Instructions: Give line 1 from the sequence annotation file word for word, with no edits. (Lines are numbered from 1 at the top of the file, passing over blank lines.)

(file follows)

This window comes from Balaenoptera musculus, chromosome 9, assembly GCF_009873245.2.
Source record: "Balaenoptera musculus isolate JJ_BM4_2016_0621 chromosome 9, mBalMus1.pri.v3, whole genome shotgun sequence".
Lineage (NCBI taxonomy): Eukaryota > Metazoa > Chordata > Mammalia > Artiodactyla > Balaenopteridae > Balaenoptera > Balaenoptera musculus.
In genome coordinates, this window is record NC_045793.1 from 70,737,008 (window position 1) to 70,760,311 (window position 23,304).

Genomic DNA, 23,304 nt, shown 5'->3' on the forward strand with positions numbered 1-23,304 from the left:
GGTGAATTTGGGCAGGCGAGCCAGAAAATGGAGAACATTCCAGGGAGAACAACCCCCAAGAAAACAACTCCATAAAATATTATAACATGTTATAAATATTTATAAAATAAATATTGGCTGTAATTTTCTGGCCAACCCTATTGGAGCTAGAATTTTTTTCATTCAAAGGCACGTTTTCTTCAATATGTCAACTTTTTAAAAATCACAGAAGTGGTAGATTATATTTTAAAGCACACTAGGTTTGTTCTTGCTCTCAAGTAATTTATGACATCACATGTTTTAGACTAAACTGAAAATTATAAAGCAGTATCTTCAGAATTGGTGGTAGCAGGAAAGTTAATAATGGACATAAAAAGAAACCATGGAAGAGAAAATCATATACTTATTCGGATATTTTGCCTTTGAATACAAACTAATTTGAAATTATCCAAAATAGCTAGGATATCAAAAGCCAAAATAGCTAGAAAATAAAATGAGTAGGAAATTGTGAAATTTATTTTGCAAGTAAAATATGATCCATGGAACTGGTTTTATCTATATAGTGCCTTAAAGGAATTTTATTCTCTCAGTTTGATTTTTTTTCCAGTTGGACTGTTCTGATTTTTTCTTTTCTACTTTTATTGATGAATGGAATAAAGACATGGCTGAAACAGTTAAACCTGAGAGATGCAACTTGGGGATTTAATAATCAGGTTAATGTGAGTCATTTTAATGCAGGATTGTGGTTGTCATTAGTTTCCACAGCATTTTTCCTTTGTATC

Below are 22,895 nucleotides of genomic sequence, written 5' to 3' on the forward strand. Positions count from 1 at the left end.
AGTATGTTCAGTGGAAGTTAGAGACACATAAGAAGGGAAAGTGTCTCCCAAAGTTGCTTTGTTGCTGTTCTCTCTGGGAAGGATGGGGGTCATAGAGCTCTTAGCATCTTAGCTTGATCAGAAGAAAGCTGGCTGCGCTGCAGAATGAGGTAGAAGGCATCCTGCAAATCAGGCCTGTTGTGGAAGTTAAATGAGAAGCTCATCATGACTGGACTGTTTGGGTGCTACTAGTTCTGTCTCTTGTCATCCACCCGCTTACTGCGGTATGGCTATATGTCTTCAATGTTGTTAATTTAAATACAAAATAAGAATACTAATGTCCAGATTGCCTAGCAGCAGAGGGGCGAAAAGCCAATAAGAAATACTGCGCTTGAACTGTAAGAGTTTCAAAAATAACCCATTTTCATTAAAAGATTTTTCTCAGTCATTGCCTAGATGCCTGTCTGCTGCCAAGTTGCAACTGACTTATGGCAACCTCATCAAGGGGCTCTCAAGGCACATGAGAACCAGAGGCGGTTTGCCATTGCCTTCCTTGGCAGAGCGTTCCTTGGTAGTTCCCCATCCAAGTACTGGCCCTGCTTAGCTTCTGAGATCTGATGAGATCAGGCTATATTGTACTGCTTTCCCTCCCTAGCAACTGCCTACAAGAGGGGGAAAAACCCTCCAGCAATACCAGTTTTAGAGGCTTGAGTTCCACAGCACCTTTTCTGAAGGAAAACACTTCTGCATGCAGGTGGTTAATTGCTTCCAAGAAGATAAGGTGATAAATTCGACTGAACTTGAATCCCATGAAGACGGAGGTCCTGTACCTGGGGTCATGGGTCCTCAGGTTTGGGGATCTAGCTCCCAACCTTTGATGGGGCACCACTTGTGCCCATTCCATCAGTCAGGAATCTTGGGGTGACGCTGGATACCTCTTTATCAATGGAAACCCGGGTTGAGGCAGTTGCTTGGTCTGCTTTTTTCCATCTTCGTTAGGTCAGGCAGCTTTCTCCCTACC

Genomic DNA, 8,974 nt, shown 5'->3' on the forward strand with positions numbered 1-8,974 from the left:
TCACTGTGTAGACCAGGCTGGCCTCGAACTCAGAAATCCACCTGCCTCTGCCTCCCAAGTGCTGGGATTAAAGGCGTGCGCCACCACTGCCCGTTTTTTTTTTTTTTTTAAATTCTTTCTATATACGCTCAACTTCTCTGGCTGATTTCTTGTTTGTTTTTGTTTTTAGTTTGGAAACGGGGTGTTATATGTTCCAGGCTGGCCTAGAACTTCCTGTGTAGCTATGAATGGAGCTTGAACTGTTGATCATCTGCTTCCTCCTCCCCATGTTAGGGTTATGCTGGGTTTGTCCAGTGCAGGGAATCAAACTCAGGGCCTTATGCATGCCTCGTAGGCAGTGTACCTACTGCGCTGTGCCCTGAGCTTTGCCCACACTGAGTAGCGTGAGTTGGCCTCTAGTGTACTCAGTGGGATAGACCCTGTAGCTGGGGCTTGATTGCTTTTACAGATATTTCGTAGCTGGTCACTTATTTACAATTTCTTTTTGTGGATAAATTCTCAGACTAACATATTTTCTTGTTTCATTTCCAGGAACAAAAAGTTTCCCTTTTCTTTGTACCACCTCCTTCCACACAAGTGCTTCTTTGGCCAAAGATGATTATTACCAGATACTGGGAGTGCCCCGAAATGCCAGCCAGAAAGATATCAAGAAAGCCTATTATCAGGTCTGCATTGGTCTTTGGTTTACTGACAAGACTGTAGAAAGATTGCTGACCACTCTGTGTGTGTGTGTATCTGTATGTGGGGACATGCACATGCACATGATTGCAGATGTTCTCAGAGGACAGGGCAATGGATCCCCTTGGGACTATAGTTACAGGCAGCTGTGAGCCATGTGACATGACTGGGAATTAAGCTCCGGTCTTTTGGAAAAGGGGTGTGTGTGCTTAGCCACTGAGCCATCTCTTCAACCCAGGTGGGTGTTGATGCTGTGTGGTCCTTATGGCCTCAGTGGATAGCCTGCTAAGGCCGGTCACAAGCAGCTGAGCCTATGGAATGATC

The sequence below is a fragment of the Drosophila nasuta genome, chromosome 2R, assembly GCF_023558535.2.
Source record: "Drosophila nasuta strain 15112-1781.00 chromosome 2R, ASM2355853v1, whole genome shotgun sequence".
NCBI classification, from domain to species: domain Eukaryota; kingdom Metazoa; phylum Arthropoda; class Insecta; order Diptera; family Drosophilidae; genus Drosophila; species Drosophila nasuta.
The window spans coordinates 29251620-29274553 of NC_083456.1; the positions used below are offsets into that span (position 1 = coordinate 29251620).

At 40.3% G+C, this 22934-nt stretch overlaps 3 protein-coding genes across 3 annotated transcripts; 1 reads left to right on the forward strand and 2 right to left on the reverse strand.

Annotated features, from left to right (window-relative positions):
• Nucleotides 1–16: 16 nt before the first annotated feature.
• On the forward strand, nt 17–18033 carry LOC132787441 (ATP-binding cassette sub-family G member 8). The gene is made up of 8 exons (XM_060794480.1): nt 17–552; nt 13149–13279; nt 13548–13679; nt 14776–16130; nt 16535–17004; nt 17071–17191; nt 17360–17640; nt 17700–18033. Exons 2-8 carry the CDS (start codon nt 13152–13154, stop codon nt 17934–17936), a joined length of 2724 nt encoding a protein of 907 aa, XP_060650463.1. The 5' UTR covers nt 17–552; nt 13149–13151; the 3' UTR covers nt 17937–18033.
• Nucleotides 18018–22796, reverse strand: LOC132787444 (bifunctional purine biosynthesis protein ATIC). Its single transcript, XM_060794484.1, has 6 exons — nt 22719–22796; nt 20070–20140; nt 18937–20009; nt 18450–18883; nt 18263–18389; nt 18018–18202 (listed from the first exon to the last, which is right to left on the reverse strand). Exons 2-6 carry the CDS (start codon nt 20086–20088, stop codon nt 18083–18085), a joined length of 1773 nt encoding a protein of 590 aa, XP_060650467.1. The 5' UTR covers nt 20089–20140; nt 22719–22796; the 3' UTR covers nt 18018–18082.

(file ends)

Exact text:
This window comes from Balaenoptera musculus, chromosome 9, assembly GCF_009873245.2.